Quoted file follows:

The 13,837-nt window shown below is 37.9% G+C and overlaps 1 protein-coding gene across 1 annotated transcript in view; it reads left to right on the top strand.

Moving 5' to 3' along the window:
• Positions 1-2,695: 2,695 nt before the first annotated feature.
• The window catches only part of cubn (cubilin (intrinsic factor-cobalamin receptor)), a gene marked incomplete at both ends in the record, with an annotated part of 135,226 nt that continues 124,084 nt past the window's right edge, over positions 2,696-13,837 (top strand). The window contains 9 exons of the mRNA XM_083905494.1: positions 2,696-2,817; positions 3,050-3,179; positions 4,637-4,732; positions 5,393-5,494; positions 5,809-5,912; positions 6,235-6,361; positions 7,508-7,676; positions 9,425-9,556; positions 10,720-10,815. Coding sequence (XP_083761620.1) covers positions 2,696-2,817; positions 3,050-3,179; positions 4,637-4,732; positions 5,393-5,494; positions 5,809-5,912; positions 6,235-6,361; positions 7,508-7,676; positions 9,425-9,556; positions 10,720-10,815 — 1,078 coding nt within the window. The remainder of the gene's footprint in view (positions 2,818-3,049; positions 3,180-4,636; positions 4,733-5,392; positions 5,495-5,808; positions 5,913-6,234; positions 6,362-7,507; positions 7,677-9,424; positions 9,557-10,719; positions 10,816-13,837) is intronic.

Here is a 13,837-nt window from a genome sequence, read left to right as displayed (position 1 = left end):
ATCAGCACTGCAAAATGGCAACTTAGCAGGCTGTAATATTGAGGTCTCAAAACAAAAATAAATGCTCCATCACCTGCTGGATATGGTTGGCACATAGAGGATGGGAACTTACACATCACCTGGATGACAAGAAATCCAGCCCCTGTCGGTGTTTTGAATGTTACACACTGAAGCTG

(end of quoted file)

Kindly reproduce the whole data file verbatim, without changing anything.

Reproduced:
The 13,837-nt window shown below is 37.9% G+C and overlaps 1 protein-coding gene across 1 annotated transcript in view; it reads left to right on the top strand.

Moving 5' to 3' along the window:
• Positions 1-2,695: 2,695 nt before the first annotated feature.
• The window catches only part of cubn (cubilin (intrinsic factor-cobalamin receptor)), a gene marked incomplete at both ends in the record, with an annotated part of 135,226 nt that continues 124,084 nt past the window's right edge, over positions 2,696-13,837 (top strand). The window contains 9 exons of the mRNA XM_083905494.1: positions 2,696-2,817; positions 3,050-3,179; positions 4,637-4,732; positions 5,393-5,494; positions 5,809-5,912; positions 6,235-6,361; positions 7,508-7,676; positions 9,425-9,556; positions 10,720-10,815. Coding sequence (XP_083761620.1) covers positions 2,696-2,817; positions 3,050-3,179; positions 4,637-4,732; positions 5,393-5,494; positions 5,809-5,912; positions 6,235-6,361; positions 7,508-7,676; positions 9,425-9,556; positions 10,720-10,815 — 1,078 coding nt within the window. The remainder of the gene's footprint in view (positions 2,818-3,049; positions 3,180-4,636; positions 4,733-5,392; positions 5,495-5,808; positions 5,913-6,234; positions 6,362-7,507; positions 7,677-9,424; positions 9,557-10,719; positions 10,816-13,837) is intronic.

Here is a 13,837-nt window from a genome sequence, read left to right as displayed (position 1 = left end):
ATCAGCACTGCAAAATGGCAACTTAGCAGGCTGTAATATTGAGGTCTCAAAACAAAAATAAATGCTCCATCACCTGCTGGATATGGTTGGCACATAGAGGATGGGAACTTACACATCACCTGGATGACAAGAAATCCAGCCCCTGTCGGTGTTTTGAATGTTACACACTGAAGCTG